I keep hearing rumors about the "Emergent Church," and decided to look around a bit and find out what's going on. One site has numerous links including a pointers to Brian McLaren's web site. So far I'm rather less than impressed. Talk of the movement being "a conversation" seems somewhat disingenous--I gather that it already has a strong political viewpoint (transnational progressivism, justified in a rather tenditious "creed"), and a philosophical base (postmodernism). I can't quite tell if their choice of postmodernism was to let their description of the gospel be relevant to modern seekers or if they like it. I hope its the former. From my position as a hard scientist in a major university I may be seeing only the most extreme of the postmodernist/poststructuralists, but what I see is despicably solipsistic. Brian's open letter to Charles Colson makes the postmodernists sound like secular saints with a burning heart for social justice. I will reserve judgment, since I don't know the history of the movement well, but given what the movement turned into the postmodernists have the burden of the proof of their good intentions.
This piece seems typical of Brian's posts: The Three Postmodernisms. (I had to get the Google cache version, since his site didn't have the original.) The first is the nihilistic "There is no truth" version that he says is imaginary outside of drunk college freshmen. The second is the "Adolescent" version, typified by political correctness, alienated European intellectuals, and relativist pluralism. He says this one is scarce outside "sophomore English and graduate philosophy classes," from which I conclude that he hasn't spent much time on university campuses. The third postmodernism he calls "emerging postmodernism." He describes this in practical, glowing, and benign terms, but the problem is that it doesn't exist yet; so his descriptions are wishful thinking. "It can’t be fully defined yet; it may be decades away from mature definition."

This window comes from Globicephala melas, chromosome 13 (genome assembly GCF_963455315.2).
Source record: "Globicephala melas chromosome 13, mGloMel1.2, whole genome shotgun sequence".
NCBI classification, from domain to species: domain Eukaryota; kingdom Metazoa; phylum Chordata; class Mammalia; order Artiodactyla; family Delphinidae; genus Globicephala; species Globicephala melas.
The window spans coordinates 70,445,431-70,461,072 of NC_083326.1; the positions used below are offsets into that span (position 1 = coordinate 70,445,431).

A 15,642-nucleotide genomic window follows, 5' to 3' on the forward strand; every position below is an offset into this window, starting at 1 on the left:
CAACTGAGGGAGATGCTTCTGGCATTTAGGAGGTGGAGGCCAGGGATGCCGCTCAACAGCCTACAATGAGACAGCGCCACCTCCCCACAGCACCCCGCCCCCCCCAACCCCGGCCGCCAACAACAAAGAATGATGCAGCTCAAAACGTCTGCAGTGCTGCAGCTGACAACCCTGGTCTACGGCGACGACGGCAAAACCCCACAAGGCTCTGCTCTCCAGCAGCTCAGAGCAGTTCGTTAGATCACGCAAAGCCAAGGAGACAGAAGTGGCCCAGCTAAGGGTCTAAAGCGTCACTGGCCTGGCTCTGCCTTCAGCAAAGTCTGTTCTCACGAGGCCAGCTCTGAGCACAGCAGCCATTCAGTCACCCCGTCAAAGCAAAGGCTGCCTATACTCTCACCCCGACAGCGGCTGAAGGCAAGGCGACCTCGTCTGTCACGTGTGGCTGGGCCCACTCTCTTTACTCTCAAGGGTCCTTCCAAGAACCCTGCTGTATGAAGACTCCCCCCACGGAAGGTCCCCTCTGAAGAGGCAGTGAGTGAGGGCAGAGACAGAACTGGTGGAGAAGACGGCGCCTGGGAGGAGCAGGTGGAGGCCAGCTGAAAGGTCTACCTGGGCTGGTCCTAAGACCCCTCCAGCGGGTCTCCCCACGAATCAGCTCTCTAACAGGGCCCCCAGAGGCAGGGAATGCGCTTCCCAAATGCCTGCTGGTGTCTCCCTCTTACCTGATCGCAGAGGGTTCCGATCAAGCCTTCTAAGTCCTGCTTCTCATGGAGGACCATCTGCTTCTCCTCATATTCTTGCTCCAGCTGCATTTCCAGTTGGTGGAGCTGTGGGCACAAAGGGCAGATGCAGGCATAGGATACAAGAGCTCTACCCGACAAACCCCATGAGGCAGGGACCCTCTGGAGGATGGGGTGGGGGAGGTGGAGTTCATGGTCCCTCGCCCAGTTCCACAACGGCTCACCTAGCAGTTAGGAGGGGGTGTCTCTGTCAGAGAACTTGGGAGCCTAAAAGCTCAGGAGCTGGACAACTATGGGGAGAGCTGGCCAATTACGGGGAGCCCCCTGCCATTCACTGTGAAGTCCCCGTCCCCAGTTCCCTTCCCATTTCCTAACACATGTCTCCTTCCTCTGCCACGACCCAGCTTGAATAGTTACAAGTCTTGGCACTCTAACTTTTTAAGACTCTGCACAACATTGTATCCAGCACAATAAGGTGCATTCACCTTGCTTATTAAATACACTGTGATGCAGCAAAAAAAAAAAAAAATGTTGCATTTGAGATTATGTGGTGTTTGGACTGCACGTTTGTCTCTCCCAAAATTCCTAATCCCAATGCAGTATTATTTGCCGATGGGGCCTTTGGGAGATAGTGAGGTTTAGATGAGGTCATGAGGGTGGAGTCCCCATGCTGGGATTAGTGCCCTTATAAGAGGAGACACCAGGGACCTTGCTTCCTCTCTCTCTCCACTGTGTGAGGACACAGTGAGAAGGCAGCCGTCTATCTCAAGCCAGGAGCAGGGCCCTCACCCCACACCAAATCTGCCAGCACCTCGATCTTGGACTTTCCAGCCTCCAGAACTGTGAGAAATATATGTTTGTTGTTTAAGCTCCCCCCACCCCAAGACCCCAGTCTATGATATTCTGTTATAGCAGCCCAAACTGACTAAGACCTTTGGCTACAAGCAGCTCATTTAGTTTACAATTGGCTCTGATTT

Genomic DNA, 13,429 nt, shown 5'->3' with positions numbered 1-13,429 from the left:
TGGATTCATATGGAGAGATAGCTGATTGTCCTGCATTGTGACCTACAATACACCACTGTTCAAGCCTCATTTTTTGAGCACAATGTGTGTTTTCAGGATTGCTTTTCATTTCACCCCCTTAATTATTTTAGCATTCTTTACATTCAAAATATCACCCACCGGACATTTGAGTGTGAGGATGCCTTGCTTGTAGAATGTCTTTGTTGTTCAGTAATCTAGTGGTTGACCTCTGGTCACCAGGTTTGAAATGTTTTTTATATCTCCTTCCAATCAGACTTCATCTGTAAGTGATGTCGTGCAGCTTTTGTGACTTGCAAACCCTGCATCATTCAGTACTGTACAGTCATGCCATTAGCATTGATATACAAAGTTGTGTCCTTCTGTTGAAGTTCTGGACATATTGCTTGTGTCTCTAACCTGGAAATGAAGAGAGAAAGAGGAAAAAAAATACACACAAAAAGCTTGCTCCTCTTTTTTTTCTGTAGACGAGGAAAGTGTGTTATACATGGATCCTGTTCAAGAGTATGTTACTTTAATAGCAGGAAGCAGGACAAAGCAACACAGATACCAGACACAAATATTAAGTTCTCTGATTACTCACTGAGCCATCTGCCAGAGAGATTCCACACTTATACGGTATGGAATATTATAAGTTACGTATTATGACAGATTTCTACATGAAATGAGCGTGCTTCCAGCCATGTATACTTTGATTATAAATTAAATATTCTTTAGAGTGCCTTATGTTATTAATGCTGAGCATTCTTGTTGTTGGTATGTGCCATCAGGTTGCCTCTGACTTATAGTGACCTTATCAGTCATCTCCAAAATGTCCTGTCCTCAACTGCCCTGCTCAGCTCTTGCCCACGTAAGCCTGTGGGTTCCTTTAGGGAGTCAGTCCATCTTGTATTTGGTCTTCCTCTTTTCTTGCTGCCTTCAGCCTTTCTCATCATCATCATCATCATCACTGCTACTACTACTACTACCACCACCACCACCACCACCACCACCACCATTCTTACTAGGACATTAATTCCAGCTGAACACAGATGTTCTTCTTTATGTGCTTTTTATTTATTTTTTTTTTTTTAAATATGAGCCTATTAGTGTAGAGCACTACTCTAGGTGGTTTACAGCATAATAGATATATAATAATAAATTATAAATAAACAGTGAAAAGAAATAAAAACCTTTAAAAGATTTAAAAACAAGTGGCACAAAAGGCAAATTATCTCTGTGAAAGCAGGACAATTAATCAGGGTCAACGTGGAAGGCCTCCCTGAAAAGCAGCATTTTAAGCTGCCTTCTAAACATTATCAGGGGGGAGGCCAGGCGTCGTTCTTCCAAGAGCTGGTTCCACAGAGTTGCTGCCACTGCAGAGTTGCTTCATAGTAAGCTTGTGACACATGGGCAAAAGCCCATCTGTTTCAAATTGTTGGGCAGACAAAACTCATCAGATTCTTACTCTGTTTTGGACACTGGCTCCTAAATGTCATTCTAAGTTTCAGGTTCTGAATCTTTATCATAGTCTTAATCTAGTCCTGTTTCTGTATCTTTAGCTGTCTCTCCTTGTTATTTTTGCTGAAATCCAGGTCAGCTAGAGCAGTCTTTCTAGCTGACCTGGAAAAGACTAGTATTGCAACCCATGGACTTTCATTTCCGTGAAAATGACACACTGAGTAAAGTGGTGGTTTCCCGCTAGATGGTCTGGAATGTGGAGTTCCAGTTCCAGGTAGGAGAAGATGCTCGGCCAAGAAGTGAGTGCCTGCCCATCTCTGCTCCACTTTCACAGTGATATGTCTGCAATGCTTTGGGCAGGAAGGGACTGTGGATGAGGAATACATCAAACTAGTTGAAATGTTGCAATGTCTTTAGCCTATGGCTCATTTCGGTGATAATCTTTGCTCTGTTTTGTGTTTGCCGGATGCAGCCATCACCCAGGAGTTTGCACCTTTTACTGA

When I look at the postmodern landscape, I see “fields ready for harvest,” as Jesus said. But so far, in spite of so much being at stake at this critical moment in history, those willing to get out into the fields and do the hard work of seizing the moment are too few. There are plenty of critics who stand at a safe distance on the modern road that runs beside the postmodern fields, shouting their criticisms and warnings. Instead of joining them, you will, I hope, pray to “the Lord of the harvest” – so that more workers will become willing to jump into the action and get their hands dirty in the postmodern fields, making visible the good news of Jesus.
Frankly, I don't know what he means by the above. It sounds inspirational but when I try to decide whether he means that we should embrace or redeem postmodernism the sentences get all fuzzy.
I think I can reject reductionism without buying into the currently popular isms. "Post-colonial" is not an imprimateur of virtue, and the voices of the oppressed can be as stupid as the voices of the oppressor.
Paul wrote that he tried to agree with everyone as much as he could, so that by all means he might save some. That's a good model. On the other hand, if you embrace too much you're liable to not save any, and drag others off into the swamp with you. Trying to read postmodernists/poststructuralists leaves me feeling dirty, and I don't want to do it unless there's a good reason. So far all I've seen in this "emergent church" business is vaporware and captivity to secular philosophy, with some respect for Jesus on the side.
God can do a lot using deeply screwed-up people, and using deeply screwed-up institutions. I'll not claim that this movement will never serve His purposes. But so far I'm not enthused. I'll keep reading, though.